From time to time in the years to come, I hope you will be treated unfairly, so you will come to know the value of justice. I hope that you will suffer betrayal because that will teach you the importance of loyalty.

Sorry to say, but I hope you will be lonely from time to time so that you don’t take friends for granted. I wish you bad luck again, from time to time, so you will be conscious of the role of chance in life and understand that your success is not completely deserved and that the failure of others is not completely deserved either.  

And when you lose, as you will from time to time, I hope every now and then your opponent will gloat over your failure. It is a way for you to understand the importance of sportsmanship. I hope you will be ignored so you will understand the importance of listening to others. I hope you will have just enough pain to learn compassion.

Whether I wish these things on you or not, they are going to happen. And whether you benefit from them or not will depend upon your ability to see the message in your misfortunes. (2)

Let your children struggle as you guide and support them, and they will become stronger for it. You can’t put a price tag on that. 

We’re Here To Help

At Sirius Wealth Management, we love helping our clients manage their money with excellence so they can live the life they want, leaving a legacy for their children, a legacy of both money and life values. If you want personal guidance as you prepare your estate, invest your money, and prepare for the future, both yours and your children’s, call 636-449-4890 or email to schedule an appointment.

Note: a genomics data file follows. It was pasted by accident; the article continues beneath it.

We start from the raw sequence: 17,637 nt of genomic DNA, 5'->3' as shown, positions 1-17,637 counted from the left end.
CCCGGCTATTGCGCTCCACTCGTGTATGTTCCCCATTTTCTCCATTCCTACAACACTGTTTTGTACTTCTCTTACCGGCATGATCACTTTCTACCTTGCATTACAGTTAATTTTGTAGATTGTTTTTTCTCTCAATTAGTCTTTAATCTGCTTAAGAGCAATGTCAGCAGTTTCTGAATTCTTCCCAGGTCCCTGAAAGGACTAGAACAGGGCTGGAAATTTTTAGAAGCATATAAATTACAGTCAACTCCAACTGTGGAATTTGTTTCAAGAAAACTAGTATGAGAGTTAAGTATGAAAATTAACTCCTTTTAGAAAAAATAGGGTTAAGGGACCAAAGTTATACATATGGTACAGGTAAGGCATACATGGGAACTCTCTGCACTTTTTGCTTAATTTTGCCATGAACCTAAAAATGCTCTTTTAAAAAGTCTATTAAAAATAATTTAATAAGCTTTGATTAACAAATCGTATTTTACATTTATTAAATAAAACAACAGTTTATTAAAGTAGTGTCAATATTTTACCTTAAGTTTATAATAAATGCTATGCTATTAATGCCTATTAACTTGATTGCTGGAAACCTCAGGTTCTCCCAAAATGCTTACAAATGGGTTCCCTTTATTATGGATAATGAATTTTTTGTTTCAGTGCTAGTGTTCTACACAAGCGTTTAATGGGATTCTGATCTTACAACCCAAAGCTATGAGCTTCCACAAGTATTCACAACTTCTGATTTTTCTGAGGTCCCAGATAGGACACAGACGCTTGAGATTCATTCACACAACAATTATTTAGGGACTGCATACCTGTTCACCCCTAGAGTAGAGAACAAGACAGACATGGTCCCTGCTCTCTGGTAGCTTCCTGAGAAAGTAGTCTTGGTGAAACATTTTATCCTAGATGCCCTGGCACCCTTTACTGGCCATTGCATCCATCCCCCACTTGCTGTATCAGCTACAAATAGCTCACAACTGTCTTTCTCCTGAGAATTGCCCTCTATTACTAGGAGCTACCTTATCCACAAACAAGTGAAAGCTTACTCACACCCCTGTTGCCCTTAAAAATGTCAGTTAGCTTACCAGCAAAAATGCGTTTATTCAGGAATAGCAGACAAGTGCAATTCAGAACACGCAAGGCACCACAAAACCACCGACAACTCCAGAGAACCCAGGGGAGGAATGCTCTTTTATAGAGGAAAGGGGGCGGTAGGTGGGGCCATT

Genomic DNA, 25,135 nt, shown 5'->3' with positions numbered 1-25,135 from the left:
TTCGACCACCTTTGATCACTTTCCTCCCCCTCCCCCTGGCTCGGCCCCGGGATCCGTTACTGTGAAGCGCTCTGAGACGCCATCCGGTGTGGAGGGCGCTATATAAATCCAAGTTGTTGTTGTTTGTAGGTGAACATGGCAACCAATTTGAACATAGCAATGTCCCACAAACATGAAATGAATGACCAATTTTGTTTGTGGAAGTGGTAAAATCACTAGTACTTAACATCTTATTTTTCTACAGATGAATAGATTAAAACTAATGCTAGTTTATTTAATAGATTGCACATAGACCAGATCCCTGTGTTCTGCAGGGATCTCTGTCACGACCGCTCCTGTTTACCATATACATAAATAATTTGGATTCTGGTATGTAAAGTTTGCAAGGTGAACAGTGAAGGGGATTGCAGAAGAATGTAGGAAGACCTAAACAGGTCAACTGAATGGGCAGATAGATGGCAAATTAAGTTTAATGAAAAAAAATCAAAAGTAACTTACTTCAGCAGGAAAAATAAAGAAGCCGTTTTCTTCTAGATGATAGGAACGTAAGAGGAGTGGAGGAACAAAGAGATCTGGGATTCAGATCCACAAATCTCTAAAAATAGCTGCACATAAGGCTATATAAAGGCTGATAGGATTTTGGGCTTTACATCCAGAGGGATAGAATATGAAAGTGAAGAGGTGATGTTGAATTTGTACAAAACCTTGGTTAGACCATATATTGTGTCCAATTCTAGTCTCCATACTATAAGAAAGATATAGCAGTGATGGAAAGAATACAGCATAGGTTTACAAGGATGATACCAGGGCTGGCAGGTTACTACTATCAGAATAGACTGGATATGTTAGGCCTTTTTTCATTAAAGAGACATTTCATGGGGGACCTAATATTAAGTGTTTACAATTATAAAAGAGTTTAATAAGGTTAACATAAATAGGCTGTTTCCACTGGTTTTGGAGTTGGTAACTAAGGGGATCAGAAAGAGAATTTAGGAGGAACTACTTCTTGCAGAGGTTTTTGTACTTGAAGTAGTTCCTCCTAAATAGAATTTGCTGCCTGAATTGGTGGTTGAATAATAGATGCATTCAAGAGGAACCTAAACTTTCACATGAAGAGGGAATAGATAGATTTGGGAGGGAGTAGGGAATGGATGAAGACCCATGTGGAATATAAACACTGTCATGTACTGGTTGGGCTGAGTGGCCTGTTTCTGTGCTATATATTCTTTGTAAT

About David

David has been working in the financial services industry since 1980 and specializes in financial planning with a focus on retirement planning. His planning concentrates on four specific goals:  the accumulation of wealth, the reduction of taxes and volatility in retirement, the necessary strategies to deal with the risks of longevity, and the passing of an estate in a private, tax-efficient, and protected manner. David holds designations as a CFP® CERTIFIED FINANCIAL PLANNER™ and AEP® Accredited Estate Planner®.

David has been married to his wife, Sue, for over 41 years, and together they have four children and eight grandchildren. Dave is a big believer in family and still has family dinners almost every Sunday with most of his kids, grandchildren, and even his 97-year-old mother. Dave and Sue have lived in St. Louis all their lives. He enjoys spending time outdoors, especially fishing with his grandchildren; he knows they will only be young for so long and you have to live in the moment. This year will be Dave’s 18th annual cross-country motorcycle trip with three college friends; together they have traveled through over 40 states on these memorable road trips.

Dave and Sue support many charitable organizations, including the MS-Society, Cystic Fibrosis, the Lupus Foundation, St. Louis Men’s Group Against Cancer, and the Mary Culver Home for vision-impaired women, where his mother lives. Their support comes in an unusual way: by  donating a BBQ (including a pig roast, cooked, carved, and served on site), which is auctioned off at one of their live events. This popular auction item is a great way to have fun and do some good in the community. Dave also serves as a board member on the Estate Planning Council of St. Louis.